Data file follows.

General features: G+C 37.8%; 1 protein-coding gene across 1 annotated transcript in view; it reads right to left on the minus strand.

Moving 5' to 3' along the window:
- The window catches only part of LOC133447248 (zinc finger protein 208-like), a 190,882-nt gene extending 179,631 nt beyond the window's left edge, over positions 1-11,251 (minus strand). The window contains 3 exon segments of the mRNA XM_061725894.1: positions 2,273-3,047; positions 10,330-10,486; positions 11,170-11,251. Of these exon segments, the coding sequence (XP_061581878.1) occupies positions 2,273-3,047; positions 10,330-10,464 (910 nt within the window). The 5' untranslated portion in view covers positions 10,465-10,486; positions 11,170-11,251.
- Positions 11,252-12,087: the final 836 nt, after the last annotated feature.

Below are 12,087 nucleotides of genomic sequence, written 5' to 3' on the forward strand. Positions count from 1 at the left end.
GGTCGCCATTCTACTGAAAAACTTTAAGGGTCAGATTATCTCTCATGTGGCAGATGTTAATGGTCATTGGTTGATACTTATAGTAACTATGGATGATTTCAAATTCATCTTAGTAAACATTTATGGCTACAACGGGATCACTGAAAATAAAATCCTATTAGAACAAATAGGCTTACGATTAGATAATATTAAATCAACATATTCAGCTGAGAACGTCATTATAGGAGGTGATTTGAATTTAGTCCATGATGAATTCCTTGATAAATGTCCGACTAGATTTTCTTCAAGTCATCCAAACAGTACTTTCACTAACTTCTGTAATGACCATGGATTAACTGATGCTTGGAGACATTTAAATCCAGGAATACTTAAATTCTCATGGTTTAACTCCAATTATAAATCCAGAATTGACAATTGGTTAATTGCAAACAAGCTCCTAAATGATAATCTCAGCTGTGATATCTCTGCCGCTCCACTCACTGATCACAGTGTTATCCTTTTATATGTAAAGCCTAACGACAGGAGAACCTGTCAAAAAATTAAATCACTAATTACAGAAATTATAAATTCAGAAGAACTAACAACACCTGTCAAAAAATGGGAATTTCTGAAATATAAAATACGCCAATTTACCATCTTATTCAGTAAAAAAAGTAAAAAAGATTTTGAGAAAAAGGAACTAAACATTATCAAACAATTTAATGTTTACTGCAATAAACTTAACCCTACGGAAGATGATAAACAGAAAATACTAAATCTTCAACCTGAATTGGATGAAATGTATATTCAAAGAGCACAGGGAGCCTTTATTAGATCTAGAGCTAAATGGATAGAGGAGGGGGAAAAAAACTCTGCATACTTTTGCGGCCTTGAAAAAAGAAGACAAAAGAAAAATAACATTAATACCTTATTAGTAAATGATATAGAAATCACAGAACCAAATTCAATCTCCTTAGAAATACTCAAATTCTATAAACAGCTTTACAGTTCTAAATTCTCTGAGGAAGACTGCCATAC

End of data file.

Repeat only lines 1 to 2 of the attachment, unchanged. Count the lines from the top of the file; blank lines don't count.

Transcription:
General features: G+C 37.8%; 1 protein-coding gene across 1 annotated transcript in view; it reads right to left on the minus strand.

Moving 5' to 3' along the window: